WASHINGTON — Well, if Francisco Lindor’s 11-year tenure with theth Mets goes as dramatically as the discussions that landed him that deal in the first place, this will be one hell of a Citi Field ride.
Steve Cohen landed his first big fish. Lindor broke a record, if not the record. And the Mets can launch their 2021 season in a great frame of mind Thursday night at Nationals Park against the Nationals, gleefully anticipating the hero’s welcome that awaits Lindor at the April 8 home opener.
Good for the Mets. Good for Lindor. Good for Major League Baseball.
With Lindor’s Opening Day deadline approaching, the recently acquired shortstop and his new team agreed Wednesday night on a 10-year, $341 million extension, as first reported by Jon Heyman of the MLB Network. Both sides moved off their seemingly intractable positions — the Mets at 10 years and $325 million and Lindor at 12 years and $385 million — to find common ground and remind us once more not to get too caught up in “best and final” offers and such inefficient verbiage.
Sure, some professional skeptics like me might postulate that it would make more sense for the two sides to get to know each other for a year before diving into the deep end of the relationship pool, and perhaps such caution will prove wise in due time. If that happens, it’ll present another big test for baseball’s richest owner: How much will be pay to erase mistakes?
No reason for Debbie Downer to rule this day, though. Cohen, having purchased the team from the financially compromised Wilpons and Katzes, needed to validate Mets fans’ hopes that they no longer had to serve as observers in baseball’s star wars.
Lindor gets more than double the $150 million the Blue Jays gave George Springer, the winter’s top free agent, and more than Springer and J.T. Realmuto ($115.5 million from the Phillies) totaled, and more than triple the $102 million Trevor Bauer received from the Dodgers, albeit in a deferred package.
Lindor sure would’ve put his neck on the line by taking his $385 million ask all the way to November. That figure would’ve set the industry mark for “new money,” topping the $365 million the Dodgers gave Mookie Betts last year. Instead, Lindor settled for edging the $340 million the Padres guaranteed their shortstop Fernando Tatis Jr. over 14 years. It sure seems like a good call.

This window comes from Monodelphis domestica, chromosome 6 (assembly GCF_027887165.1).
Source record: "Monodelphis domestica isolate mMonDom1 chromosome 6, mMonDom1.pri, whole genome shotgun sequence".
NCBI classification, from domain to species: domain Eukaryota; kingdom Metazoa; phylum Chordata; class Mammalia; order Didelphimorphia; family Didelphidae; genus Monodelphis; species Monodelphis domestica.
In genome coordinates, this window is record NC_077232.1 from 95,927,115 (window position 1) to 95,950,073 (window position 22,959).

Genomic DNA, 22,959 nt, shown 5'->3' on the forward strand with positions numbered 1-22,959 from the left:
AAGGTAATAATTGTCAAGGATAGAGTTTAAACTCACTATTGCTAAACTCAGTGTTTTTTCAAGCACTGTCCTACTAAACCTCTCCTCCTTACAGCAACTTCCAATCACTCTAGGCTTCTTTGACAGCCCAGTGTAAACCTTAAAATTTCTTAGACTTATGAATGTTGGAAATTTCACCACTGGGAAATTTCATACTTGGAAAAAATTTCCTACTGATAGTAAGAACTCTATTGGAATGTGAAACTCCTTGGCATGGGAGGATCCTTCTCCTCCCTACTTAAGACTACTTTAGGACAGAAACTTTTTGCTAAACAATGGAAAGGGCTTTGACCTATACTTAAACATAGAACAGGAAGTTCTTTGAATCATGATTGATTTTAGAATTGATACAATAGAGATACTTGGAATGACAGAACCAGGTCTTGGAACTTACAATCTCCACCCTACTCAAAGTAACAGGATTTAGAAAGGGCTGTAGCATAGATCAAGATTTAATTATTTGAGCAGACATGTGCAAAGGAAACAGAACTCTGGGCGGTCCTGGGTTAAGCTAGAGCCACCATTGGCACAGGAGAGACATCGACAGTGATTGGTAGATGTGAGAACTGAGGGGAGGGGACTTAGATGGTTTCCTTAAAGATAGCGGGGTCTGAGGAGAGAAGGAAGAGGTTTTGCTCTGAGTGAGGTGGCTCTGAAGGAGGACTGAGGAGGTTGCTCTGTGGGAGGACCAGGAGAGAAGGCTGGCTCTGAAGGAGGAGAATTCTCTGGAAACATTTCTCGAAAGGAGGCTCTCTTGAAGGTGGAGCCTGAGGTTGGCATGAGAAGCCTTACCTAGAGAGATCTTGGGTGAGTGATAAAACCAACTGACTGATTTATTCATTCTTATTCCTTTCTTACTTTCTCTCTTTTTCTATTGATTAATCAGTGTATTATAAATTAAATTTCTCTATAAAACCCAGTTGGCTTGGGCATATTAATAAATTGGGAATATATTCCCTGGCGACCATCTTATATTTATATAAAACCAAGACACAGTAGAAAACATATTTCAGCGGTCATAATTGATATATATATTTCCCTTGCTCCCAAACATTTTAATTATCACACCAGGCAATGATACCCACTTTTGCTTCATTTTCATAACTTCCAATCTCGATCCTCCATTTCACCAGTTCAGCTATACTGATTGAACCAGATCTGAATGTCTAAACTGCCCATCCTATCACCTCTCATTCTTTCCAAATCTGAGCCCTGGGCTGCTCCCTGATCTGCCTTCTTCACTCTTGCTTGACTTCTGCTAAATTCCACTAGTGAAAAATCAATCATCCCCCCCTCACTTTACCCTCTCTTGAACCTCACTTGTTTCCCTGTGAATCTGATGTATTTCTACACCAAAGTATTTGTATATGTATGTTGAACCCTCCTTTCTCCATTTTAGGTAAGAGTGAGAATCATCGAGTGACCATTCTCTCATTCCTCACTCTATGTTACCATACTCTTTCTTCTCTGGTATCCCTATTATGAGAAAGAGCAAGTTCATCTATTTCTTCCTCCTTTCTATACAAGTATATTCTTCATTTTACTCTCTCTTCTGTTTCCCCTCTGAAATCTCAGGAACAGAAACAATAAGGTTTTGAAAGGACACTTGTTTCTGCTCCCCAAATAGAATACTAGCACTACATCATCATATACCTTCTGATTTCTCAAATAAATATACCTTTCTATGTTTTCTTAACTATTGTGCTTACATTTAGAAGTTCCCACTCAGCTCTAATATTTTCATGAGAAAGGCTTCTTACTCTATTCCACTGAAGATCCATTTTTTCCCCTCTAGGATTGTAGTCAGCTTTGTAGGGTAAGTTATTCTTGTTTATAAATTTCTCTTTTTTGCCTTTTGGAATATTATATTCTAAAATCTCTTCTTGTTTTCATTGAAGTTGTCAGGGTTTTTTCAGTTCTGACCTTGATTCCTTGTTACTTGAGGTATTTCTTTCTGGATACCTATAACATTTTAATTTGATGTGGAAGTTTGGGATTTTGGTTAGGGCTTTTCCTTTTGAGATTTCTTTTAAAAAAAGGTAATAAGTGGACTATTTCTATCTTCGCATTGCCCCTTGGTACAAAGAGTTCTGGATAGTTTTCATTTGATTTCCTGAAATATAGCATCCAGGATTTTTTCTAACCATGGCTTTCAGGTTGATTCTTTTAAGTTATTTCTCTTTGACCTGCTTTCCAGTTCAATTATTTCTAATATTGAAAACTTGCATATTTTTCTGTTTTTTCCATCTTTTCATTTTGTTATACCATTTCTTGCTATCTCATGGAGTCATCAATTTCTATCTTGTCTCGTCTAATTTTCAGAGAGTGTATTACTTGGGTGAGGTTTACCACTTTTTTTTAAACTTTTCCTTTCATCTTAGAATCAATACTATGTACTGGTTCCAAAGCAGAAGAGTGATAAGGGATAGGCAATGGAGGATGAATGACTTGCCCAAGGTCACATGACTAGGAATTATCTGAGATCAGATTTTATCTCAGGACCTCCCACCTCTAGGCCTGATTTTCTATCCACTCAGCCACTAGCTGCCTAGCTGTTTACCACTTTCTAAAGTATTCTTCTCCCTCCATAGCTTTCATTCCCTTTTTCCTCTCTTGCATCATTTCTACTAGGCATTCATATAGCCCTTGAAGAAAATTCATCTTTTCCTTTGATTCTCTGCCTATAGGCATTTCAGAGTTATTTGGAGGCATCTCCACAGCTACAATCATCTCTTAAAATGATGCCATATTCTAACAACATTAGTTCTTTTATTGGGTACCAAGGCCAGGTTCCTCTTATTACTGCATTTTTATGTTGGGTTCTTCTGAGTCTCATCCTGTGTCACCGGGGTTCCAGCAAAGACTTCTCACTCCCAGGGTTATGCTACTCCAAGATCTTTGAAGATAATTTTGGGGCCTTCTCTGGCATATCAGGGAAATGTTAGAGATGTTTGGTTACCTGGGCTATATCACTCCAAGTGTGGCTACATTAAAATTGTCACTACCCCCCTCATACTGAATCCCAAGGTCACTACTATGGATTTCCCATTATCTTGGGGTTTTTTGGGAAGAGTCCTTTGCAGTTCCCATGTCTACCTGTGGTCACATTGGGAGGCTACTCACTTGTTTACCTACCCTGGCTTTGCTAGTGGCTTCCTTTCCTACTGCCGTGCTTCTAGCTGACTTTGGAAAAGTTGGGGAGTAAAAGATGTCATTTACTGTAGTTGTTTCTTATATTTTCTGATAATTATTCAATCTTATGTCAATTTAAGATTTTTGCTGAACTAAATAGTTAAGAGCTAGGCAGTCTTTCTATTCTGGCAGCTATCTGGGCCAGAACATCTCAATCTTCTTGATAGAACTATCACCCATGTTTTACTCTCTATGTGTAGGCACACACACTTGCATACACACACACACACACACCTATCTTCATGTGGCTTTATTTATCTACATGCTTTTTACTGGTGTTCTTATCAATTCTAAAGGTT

The Mets, meanwhile, moved off their $325 million offer that sure felt reasonable in its own right. They clearly wanted to get this done after landing Lindor from the Indians in January. Making him a Met for life gives them an imposing position-playing core with Lindor joining Pete Alonso, Dom Smith, Jeff McNeil, Brandon Nimmo, J.D. Davis and veteran catcher James McCann, all of them under control through at least 2022. Cohen can afford to let Michael Conforto, the impending free agent, play through this season and then contend seriously for his services in free agency.
On Wednesday, as the Mets worked out here, manager Luis Rojas said of Lindor, “There’s a lot of things he brings to the table. His personality makes him what he is. It’s attractive to everyone. It feels like he’s been here for a longer period of time [than a couple of months].”
He’ll be here a lot longer now. If Lindor didn’t receive the $400 million that Alonso advocated for him, he did very, very well for himself. Very well for the Mets, who are changing their brand. And for MLB, which sees one of its most dynamic stars stick with a sleeping giant of a jewel franchise.
The real drama, the real fun, starts now. Lindor is all aboard, all in. And suddenly life with the Mets just became a lot more interesting.